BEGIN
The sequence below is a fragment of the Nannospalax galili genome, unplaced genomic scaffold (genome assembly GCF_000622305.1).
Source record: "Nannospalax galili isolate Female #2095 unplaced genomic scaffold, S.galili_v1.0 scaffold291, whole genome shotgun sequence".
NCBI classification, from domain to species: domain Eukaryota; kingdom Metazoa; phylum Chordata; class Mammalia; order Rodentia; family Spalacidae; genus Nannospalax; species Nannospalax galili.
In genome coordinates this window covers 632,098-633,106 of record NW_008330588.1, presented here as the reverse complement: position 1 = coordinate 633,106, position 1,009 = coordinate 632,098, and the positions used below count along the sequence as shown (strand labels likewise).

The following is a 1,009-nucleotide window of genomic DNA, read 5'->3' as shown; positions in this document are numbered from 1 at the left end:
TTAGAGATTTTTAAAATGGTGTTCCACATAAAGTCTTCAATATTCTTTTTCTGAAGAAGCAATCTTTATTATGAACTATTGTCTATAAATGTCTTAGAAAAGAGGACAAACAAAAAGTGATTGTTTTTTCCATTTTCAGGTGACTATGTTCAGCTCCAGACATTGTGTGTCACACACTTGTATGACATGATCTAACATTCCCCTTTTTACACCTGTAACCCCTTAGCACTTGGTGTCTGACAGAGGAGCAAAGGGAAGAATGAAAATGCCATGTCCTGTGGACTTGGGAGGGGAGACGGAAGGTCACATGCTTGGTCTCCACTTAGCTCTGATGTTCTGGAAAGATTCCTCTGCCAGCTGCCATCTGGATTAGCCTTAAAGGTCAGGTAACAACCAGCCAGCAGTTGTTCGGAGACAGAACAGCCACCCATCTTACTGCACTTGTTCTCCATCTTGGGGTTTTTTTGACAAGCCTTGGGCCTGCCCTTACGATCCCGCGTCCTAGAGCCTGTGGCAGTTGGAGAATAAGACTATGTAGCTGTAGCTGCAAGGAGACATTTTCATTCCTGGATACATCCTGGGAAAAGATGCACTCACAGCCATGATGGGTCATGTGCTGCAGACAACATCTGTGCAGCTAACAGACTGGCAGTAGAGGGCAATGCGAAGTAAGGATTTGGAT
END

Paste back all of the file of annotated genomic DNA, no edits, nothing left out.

The sequence below is a fragment of the Nannospalax galili genome, unplaced genomic scaffold (genome assembly GCF_000622305.1).
Source record: "Nannospalax galili isolate Female #2095 unplaced genomic scaffold, S.galili_v1.0 scaffold291, whole genome shotgun sequence".
NCBI classification, from domain to species: domain Eukaryota; kingdom Metazoa; phylum Chordata; class Mammalia; order Rodentia; family Spalacidae; genus Nannospalax; species Nannospalax galili.
In genome coordinates this window covers 632,098-633,106 of record NW_008330588.1, presented here as the reverse complement: position 1 = coordinate 633,106, position 1,009 = coordinate 632,098, and the positions used below count along the sequence as shown (strand labels likewise).

The following is a 1,009-nucleotide window of genomic DNA, read 5'->3' as shown; positions in this document are numbered from 1 at the left end:
TTAGAGATTTTTAAAATGGTGTTCCACATAAAGTCTTCAATATTCTTTTTCTGAAGAAGCAATCTTTATTATGAACTATTGTCTATAAATGTCTTAGAAAAGAGGACAAACAAAAAGTGATTGTTTTTTCCATTTTCAGGTGACTATGTTCAGCTCCAGACATTGTGTGTCACACACTTGTATGACATGATCTAACATTCCCCTTTTTACACCTGTAACCCCTTAGCACTTGGTGTCTGACAGAGGAGCAAAGGGAAGAATGAAAATGCCATGTCCTGTGGACTTGGGAGGGGAGACGGAAGGTCACATGCTTGGTCTCCACTTAGCTCTGATGTTCTGGAAAGATTCCTCTGCCAGCTGCCATCTGGATTAGCCTTAAAGGTCAGGTAACAACCAGCCAGCAGTTGTTCGGAGACAGAACAGCCACCCATCTTACTGCACTTGTTCTCCATCTTGGGGTTTTTTTGACAAGCCTTGGGCCTGCCCTTACGATCCCGCGTCCTAGAGCCTGTGGCAGTTGGAGAATAAGACTATGTAGCTGTAGCTGCAAGGAGACATTTTCATTCCTGGATACATCCTGGGAAAAGATGCACTCACAGCCATGATGGGTCATGTGCTGCAGACAACATCTGTGCAGCTAACAGACTGGCAGTAGAGGGCAATGCGAAGTAAGGATTTGGAT